If you read this blog, or any of my books, it’s obvious by now that I’m a big fan of dads handling as many parenting duties as possible. Those everyday activities build your relationships with your children and family.
Guys like to measure things and have concrete evidence about what’s happening. In recent years, parents and advocates developed the ideas of equally shared parenting (ESP) and co-parenting--along with tools to help you figure out how you’re dividing up your obligations and opportunities for child-rearing, career, self-care, and other important things.
Co-parenting is a term you often hear in or around family court, lawyers’ offices, and social services. It usually describes an agreement between divorced or separated parents that list the child-rearing and child support responsibilities for each adult.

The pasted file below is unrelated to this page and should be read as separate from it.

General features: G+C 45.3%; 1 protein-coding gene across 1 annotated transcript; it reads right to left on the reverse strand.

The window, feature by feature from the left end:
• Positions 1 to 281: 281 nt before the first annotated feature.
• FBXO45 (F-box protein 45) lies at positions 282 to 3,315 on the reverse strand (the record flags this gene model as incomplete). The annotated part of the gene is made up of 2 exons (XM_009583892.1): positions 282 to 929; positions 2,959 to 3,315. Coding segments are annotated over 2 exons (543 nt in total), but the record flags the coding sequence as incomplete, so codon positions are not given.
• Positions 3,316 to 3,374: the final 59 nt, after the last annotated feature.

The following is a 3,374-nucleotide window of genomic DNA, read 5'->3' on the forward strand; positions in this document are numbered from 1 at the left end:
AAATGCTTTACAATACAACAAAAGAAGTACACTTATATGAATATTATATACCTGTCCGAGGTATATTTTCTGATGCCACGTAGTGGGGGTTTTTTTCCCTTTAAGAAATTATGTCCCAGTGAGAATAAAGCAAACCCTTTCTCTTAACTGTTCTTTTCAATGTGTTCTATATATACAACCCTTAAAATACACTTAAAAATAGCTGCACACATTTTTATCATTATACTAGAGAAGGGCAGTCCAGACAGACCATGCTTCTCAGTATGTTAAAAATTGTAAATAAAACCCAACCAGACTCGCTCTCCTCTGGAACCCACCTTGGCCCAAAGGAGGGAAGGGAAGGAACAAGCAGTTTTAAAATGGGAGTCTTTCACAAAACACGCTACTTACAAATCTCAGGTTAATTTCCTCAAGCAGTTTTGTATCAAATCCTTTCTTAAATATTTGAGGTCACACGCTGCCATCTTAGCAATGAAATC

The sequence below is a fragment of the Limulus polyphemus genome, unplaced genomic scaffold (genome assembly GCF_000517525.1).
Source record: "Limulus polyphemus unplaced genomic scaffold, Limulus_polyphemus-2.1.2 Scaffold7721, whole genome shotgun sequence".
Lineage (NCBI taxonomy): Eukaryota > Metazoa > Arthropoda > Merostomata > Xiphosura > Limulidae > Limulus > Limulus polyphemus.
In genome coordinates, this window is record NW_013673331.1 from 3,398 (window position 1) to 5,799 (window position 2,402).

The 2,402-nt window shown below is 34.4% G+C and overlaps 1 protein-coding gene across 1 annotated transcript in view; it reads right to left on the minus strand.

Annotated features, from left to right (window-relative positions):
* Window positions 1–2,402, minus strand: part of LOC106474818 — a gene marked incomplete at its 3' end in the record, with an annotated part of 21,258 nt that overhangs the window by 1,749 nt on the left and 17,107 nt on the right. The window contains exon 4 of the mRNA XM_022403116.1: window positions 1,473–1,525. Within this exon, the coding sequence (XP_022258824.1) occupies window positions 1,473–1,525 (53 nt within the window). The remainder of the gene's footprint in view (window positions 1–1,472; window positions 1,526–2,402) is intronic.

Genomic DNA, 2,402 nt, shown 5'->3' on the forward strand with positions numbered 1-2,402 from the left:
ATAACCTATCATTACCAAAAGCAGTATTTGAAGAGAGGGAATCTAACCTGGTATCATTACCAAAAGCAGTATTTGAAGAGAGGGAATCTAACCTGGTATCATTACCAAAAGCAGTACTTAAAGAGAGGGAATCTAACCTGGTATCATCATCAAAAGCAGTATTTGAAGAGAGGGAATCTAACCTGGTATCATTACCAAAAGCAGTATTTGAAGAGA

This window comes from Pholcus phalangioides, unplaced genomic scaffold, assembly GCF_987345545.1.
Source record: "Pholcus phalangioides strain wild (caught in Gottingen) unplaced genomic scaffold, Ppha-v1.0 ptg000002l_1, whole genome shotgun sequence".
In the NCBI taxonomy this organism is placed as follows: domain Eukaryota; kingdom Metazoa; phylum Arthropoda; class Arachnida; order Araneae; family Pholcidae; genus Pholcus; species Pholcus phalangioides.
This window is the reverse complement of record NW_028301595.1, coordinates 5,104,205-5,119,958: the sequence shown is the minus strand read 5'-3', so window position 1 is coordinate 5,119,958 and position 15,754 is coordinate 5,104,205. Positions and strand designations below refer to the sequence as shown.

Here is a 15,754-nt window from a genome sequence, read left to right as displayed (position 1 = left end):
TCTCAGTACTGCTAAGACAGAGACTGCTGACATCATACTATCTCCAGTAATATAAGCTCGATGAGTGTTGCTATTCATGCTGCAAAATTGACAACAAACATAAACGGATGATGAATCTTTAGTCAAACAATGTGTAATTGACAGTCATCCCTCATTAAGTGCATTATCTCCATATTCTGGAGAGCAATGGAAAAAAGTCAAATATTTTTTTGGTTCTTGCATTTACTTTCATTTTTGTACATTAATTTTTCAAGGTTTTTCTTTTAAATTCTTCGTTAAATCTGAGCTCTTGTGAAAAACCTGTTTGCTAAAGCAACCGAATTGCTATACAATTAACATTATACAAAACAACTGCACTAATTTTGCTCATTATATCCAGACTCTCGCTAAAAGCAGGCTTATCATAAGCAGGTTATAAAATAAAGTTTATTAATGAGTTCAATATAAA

Equally shared parenting is a concept developed by forward-thinking parents like Marc and Amy Vachon, authors of the book Equally Shared Parenting (www.equallysharedparenting.com). The Vachons describe ESP as a way of dividing home, relationship, and work duties equally between parents. Ideally, this prevents either adult from feeling shortchanged or like they are the “other” parent.
Fortunately, there’s a lot of overlap between co-parenting’s philosophy and tools and those of ESP.
Both concepts start from the belief that both Dad and Mom need to suit up and show up for responsible parenting, because the involvement of both parents helps the child. Shared parenting requires clear communication, so both of you know your joint and individual goals, styles, and strengths.
Sharing the parenting is the smartest and most rewarding way to go as a dad. Just remember the Vachon's motto: "Half the work, and all the fun!"
Adapted from The Complete Idiot's Guide to Being a New Dad (Complete Idiot's Guides by Joe Kelly, copyright 2013 Alpha Books and used by permission.